The idea that physicists will "return" to an epoch in which string theory and its lessons may be ignored is as childish as the idea of a "return" to the Flat Earth. Science just doesn't work like that. Even in the absence of some "characteristically stringy empirical evidence", string theory has brought us proofs of many important, even philosophically game-changing statements that have falsified some incorrect hypotheses in the future.
The falsification of those old expectations – and this falsification had the form of a nearly rigorous mathematical "disproof" – cannot be undone. Falsification can never be undone. And the fact that no actual new experimenters were needed for the advances changes nothing about the irreversibility of the disproofs whatsoever. So unless you undergo lobotomy or burn all books and web pages that carry the knowledge about string theory, it's just impossible to "unlearn" string theory. Everyone who suggests that top theoretical high-energy physicists of 2025 could work on something that denies the whole history and lessons of string theory are completely detached from any kind of rational thinking about science and you should never assume that they're "equivalent" to actual physicists because they are not.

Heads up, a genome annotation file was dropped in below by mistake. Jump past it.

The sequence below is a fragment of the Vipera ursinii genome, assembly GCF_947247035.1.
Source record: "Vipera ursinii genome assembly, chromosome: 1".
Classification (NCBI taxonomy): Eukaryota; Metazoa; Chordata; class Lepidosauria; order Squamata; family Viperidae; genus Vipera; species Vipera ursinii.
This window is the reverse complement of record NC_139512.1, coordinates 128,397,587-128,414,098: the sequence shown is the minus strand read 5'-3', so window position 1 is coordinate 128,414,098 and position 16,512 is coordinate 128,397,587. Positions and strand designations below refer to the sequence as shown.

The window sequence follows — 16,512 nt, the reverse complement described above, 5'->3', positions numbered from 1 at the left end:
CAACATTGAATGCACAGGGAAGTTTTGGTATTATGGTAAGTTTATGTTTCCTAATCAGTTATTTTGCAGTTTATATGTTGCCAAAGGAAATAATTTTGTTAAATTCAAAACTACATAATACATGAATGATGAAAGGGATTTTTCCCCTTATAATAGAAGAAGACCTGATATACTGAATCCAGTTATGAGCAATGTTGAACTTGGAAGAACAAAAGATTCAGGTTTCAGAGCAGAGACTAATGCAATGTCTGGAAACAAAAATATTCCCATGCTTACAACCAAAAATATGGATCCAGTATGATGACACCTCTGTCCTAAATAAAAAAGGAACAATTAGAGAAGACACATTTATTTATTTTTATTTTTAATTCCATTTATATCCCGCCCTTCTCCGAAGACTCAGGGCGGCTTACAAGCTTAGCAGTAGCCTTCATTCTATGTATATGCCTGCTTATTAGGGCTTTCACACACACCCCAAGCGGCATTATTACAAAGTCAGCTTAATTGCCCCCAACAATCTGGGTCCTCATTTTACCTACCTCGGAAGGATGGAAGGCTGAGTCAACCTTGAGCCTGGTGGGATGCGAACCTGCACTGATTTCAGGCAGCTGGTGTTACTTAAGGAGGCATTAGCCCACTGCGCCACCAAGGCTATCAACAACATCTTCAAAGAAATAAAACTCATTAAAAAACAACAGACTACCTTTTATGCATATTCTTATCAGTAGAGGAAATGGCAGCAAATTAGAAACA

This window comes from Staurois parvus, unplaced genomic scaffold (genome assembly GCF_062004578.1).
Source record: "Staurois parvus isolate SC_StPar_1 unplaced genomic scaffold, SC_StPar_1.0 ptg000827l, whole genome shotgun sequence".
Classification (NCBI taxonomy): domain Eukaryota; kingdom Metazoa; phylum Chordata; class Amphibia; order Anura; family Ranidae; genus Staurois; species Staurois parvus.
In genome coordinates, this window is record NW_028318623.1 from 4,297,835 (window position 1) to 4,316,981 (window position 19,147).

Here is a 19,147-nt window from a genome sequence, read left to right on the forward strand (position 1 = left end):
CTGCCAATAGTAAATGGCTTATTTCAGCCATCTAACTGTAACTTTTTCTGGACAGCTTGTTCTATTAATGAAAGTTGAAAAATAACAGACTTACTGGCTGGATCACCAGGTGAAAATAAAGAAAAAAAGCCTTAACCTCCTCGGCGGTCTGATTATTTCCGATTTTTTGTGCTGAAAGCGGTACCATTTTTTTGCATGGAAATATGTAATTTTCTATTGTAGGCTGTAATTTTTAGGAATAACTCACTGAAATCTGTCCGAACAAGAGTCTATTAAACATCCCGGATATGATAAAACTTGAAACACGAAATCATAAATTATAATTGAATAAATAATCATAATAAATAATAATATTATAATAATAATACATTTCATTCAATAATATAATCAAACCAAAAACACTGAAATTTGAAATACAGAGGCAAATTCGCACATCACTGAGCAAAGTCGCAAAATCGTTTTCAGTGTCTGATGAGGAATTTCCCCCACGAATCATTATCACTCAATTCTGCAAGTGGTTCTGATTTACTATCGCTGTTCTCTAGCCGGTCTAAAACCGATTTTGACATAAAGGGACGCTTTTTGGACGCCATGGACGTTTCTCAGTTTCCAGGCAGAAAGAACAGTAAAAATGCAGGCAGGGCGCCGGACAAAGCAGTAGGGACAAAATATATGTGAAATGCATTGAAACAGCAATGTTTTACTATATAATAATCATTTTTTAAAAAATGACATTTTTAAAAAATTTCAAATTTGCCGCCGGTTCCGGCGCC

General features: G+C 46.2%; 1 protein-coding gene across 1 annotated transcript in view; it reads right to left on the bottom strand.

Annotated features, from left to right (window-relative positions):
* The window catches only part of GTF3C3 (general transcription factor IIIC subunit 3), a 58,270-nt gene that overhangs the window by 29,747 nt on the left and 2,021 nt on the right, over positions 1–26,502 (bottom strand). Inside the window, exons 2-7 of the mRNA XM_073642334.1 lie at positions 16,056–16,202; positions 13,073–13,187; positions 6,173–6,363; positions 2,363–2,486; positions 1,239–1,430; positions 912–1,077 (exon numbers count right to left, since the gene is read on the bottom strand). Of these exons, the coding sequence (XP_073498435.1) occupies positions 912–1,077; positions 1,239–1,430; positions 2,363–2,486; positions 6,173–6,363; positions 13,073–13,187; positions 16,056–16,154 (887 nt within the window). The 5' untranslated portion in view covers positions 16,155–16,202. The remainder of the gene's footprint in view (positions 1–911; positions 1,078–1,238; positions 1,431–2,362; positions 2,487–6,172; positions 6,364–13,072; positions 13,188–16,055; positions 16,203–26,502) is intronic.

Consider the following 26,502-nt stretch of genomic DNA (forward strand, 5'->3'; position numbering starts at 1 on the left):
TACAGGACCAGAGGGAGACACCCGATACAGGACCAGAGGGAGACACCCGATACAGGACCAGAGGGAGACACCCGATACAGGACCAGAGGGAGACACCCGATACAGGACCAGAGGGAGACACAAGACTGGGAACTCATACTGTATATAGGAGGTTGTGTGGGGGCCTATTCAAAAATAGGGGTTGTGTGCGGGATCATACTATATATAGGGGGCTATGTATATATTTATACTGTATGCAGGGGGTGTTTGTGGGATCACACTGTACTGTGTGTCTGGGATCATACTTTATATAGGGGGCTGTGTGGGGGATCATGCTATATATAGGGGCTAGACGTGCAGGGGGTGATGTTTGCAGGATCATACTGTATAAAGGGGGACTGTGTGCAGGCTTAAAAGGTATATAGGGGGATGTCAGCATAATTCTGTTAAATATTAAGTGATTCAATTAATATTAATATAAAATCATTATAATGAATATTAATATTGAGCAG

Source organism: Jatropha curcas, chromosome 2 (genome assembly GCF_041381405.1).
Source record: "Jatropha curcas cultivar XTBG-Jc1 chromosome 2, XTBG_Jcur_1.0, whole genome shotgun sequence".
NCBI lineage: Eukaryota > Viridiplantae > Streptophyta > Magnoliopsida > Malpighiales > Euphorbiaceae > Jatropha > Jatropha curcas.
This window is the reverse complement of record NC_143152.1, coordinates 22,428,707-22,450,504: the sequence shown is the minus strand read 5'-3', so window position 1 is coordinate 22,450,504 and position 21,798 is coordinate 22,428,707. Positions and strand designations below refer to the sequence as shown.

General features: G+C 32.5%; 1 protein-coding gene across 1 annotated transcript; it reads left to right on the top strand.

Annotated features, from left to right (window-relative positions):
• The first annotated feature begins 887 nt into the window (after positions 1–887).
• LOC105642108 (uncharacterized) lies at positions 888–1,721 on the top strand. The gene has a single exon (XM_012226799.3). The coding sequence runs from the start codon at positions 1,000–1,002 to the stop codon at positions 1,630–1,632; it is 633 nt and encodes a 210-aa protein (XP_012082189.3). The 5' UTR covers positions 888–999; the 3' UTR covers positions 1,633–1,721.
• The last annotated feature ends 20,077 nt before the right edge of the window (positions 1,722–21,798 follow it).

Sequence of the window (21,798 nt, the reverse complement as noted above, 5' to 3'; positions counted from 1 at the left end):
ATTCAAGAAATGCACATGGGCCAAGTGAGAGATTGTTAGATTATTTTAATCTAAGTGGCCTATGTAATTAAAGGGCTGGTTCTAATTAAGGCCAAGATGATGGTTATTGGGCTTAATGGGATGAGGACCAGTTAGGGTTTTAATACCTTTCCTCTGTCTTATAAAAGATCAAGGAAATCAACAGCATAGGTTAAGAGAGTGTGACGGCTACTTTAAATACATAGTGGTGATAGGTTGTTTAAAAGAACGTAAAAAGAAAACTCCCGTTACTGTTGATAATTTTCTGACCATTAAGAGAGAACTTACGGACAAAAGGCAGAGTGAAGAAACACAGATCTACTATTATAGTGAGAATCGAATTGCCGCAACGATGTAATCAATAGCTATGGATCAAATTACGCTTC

And that's the memo.